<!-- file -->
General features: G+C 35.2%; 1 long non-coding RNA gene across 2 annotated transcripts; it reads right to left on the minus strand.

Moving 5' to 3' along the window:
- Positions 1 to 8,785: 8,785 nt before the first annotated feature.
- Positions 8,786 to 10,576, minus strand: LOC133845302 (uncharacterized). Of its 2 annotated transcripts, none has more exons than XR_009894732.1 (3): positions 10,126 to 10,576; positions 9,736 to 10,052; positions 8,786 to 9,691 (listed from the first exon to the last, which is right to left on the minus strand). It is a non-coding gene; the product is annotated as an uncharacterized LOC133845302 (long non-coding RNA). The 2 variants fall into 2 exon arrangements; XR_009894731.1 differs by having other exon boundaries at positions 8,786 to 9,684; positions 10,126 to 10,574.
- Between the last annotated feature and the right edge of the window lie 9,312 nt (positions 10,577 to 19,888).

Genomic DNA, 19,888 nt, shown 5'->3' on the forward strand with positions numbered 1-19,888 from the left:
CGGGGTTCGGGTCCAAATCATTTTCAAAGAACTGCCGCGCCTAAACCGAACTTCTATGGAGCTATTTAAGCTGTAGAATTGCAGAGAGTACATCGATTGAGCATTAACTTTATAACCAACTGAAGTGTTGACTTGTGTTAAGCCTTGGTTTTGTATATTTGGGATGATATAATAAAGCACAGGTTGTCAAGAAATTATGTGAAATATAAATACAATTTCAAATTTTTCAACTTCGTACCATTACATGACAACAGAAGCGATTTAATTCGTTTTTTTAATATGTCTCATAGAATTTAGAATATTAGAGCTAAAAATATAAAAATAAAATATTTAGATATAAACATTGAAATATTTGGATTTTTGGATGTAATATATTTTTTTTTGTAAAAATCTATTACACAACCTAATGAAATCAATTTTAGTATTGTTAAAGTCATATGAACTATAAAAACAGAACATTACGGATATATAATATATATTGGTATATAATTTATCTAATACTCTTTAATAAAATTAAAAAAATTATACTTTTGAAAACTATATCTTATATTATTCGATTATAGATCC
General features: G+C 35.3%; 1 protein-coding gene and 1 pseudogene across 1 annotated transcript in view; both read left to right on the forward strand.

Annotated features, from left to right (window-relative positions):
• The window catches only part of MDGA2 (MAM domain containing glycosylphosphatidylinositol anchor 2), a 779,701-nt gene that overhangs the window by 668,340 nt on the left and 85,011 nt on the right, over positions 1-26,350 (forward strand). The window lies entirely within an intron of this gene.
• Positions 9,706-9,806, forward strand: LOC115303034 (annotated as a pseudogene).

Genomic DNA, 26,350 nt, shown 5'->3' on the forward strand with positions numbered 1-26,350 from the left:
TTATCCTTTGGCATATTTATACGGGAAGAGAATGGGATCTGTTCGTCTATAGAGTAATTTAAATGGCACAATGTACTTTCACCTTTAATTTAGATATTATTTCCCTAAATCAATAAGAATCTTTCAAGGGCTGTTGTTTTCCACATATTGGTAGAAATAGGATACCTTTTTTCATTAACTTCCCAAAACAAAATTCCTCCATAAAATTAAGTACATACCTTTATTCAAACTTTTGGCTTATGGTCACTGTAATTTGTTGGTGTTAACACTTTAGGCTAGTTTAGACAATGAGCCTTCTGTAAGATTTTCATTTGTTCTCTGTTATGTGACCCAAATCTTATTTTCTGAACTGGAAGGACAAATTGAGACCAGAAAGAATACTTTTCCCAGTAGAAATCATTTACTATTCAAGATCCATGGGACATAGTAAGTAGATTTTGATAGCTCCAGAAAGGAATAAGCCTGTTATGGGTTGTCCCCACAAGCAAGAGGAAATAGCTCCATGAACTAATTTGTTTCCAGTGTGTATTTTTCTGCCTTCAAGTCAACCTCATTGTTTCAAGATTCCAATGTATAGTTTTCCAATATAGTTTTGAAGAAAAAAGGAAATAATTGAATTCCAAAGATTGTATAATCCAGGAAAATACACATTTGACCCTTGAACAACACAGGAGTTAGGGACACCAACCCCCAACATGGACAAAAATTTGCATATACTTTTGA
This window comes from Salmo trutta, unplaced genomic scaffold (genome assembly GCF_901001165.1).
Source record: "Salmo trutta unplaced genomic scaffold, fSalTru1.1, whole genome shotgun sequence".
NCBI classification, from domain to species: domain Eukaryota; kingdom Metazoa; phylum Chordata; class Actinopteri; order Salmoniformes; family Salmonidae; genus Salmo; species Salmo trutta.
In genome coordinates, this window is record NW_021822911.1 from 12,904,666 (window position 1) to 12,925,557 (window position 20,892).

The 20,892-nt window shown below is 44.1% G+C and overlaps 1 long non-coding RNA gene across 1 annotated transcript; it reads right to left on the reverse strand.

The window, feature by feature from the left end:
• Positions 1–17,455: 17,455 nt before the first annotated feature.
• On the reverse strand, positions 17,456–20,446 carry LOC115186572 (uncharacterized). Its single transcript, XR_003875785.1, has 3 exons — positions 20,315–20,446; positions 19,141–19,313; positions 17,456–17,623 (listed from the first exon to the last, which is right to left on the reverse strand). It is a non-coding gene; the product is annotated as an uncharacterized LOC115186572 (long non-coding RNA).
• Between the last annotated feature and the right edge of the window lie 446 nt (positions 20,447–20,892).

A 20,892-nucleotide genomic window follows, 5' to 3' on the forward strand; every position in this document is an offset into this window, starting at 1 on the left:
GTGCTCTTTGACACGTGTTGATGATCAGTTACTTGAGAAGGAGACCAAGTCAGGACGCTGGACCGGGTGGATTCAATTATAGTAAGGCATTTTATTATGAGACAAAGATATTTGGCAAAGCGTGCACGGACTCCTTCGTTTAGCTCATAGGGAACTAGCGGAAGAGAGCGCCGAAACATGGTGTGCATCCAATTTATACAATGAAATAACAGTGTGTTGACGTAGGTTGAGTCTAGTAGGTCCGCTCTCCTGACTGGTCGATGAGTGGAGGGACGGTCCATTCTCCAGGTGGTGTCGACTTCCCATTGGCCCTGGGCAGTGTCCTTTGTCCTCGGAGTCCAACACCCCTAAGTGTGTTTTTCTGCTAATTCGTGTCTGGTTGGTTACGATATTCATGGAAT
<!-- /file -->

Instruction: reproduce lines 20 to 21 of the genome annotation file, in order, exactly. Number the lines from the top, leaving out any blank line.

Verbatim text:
• Positions 1–17,455: 17,455 nt before the first annotated feature.
• On the reverse strand, positions 17,456–20,446 carry LOC115186572 (uncharacterized). Its single transcript, XR_003875785.1, has 3 exons — positions 20,315–20,446; positions 19,141–19,313; positions 17,456–17,623 (listed from the first exon to the last, which is right to left on the reverse strand). It is a non-coding gene; the product is annotated as an uncharacterized LOC115186572 (long non-coding RNA).